Lymphoid aggregates in bone marrow specimens are a relatively frequent finding that may pose a diagnostic challenge for a pathologist. The distinction between reactive and neoplastic aggregates has significant clinical relevance. Although many testing modalities such as immunohistochemistry, flow cytometry and molecular studies are currently available in clinical laboratories, the appropriate utilisation of these modalities and the awareness of their potential pitfalls are important. When a neoplastic process is ruled out, the significance of benign lymphoid aggregates in bone marrow is often unclear, as they may be associated with a broad spectrum of conditions including infections, autoimmune disorders, medications, or may even be idiopathic.
This review focuses on evidence-based criteria that can aid in making the distinction between benign and malignant lymphoid aggregates and discusses the advantages, disadvantages and limits of ancillary tests used for this purpose. Finally, the most common aetiologies of benign lymphoid aggregates and their associations with specific diseases are discussed.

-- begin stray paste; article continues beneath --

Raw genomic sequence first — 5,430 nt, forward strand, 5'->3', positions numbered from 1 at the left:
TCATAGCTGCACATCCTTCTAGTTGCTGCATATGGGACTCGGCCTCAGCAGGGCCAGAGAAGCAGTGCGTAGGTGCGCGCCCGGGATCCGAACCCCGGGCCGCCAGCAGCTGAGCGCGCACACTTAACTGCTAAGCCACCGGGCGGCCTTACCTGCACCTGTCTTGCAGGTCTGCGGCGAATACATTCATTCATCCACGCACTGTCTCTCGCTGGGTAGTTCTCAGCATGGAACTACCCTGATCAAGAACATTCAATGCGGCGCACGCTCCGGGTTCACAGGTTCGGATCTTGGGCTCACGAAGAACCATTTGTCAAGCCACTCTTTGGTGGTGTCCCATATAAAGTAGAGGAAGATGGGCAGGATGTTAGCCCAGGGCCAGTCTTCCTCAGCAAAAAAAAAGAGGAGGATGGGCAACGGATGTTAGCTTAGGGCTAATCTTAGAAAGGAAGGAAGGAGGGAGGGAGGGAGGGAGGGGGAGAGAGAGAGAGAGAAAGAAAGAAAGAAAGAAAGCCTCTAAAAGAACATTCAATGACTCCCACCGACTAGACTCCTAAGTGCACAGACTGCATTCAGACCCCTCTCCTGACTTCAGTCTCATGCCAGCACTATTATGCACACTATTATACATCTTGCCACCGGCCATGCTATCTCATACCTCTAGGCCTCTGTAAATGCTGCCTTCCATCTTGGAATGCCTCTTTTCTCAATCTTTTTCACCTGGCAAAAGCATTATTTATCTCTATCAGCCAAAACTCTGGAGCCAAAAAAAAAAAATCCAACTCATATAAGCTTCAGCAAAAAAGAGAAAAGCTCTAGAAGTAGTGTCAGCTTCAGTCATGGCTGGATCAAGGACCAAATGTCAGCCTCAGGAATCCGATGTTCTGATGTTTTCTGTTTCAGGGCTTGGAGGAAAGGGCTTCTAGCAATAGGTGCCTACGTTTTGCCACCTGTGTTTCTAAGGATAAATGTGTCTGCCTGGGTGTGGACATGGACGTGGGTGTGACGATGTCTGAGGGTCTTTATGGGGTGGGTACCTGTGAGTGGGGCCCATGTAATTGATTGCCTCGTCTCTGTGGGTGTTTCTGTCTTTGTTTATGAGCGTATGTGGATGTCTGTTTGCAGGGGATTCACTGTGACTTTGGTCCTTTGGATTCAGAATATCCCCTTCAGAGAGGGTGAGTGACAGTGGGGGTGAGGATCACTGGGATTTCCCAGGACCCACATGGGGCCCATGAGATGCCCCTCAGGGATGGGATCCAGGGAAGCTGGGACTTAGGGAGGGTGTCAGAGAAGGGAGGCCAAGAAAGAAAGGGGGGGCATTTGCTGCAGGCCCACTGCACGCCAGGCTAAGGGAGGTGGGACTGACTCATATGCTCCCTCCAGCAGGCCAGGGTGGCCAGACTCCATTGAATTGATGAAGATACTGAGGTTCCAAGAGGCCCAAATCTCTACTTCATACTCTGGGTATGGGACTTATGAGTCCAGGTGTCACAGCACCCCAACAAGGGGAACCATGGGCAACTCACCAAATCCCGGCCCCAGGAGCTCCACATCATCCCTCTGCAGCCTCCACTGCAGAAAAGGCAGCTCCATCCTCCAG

- bone marrow
- bone marrow diseases
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Handling editor Tahir S Pillay.
Contributors UM: ideated and designed the review, searched through the literature, interpreted clinical and research data, drafted the paper. AVR: designed the review, searched through the literature, interpreted clinical and research data, provided photos and drafted the paper.
Funding The authors have not declared a specific grant for this research from any funding agency in the public, commercial or not-for-profit sectors.
Competing interests None declared.
Provenance and peer review Not commissioned; externally peer reviewed.